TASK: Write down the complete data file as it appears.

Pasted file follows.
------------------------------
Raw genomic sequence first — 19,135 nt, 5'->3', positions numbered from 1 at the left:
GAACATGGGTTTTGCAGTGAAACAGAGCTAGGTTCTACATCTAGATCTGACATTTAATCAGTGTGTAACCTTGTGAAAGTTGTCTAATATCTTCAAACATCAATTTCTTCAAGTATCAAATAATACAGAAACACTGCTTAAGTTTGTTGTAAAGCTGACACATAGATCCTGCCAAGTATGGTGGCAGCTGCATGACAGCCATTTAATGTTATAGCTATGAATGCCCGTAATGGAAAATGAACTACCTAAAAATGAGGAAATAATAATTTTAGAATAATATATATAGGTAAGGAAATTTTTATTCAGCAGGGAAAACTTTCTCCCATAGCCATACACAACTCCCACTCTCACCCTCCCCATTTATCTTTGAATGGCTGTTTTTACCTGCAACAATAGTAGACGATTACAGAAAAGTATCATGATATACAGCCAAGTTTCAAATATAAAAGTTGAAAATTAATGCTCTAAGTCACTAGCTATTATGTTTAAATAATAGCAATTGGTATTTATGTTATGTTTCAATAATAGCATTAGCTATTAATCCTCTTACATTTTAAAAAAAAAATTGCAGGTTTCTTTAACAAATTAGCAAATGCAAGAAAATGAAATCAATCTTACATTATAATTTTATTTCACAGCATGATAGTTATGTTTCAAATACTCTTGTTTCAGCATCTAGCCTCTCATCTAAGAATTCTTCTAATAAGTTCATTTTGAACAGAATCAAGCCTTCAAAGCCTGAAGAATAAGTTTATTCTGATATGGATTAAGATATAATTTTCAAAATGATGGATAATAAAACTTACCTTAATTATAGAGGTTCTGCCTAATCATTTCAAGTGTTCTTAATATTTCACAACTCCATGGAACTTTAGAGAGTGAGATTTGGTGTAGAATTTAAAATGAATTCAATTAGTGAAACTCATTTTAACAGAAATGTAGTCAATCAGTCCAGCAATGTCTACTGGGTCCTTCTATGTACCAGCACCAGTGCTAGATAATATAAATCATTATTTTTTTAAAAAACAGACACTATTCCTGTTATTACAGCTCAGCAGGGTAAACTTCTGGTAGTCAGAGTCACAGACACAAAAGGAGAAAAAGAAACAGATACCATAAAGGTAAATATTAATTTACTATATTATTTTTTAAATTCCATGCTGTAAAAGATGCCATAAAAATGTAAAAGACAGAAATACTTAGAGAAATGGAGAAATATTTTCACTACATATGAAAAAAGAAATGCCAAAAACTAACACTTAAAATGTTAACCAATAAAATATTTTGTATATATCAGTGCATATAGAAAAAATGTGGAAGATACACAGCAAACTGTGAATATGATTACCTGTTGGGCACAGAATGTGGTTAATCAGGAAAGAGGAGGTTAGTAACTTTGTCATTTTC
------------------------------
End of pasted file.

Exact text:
Raw genomic sequence first — 19,135 nt, 5'->3', positions numbered from 1 at the left:
GAACATGGGTTTTGCAGTGAAACAGAGCTAGGTTCTACATCTAGATCTGACATTTAATCAGTGTGTAACCTTGTGAAAGTTGTCTAATATCTTCAAACATCAATTTCTTCAAGTATCAAATAATACAGAAACACTGCTTAAGTTTGTTGTAAAGCTGACACATAGATCCTGCCAAGTATGGTGGCAGCTGCATGACAGCCATTTAATGTTATAGCTATGAATGCCCGTAATGGAAAATGAACTACCTAAAAATGAGGAAATAATAATTTTAGAATAATATATATAGGTAAGGAAATTTTTATTCAGCAGGGAAAACTTTCTCCCATAGCCATACACAACTCCCACTCTCACCCTCCCCATTTATCTTTGAATGGCTGTTTTTACCTGCAACAATAGTAGACGATTACAGAAAAGTATCATGATATACAGCCAAGTTTCAAATATAAAAGTTGAAAATTAATGCTCTAAGTCACTAGCTATTATGTTTAAATAATAGCAATTGGTATTTATGTTATGTTTCAATAATAGCATTAGCTATTAATCCTCTTACATTTTAAAAAAAAAATTGCAGGTTTCTTTAACAAATTAGCAAATGCAAGAAAATGAAATCAATCTTACATTATAATTTTATTTCACAGCATGATAGTTATGTTTCAAATACTCTTGTTTCAGCATCTAGCCTCTCATCTAAGAATTCTTCTAATAAGTTCATTTTGAACAGAATCAAGCCTTCAAAGCCTGAAGAATAAGTTTATTCTGATATGGATTAAGATATAATTTTCAAAATGATGGATAATAAAACTTACCTTAATTATAGAGGTTCTGCCTAATCATTTCAAGTGTTCTTAATATTTCACAACTCCATGGAACTTTAGAGAGTGAGATTTGGTGTAGAATTTAAAATGAATTCAATTAGTGAAACTCATTTTAACAGAAATGTAGTCAATCAGTCCAGCAATGTCTACTGGGTCCTTCTATGTACCAGCACCAGTGCTAGATAATATAAATCATTATTTTTTTAAAAAACAGACACTATTCCTGTTATTACAGCTCAGCAGGGTAAACTTCTGGTAGTCAGAGTCACAGACACAAAAGGAGAAAAAGAAACAGATACCATAAAGGTAAATATTAATTTACTATATTATTTTTTAAATTCCATGCTGTAAAAGATGCCATAAAAATGTAAAAGACAGAAATACTTAGAGAAATGGAGAAATATTTTCACTACATATGAAAAAAGAAATGCCAAAAACTAACACTTAAAATGTTAACCAATAAAATATTTTGTATATATCAGTGCATATAGAAAAAATGTGGAAGATACACAGCAAACTGTGAATATGATTACCTGTTGGGCACAGAATGTGGTTAATCAGGAAAGAGGAGGTTAGTAACTTTGTCATTTTC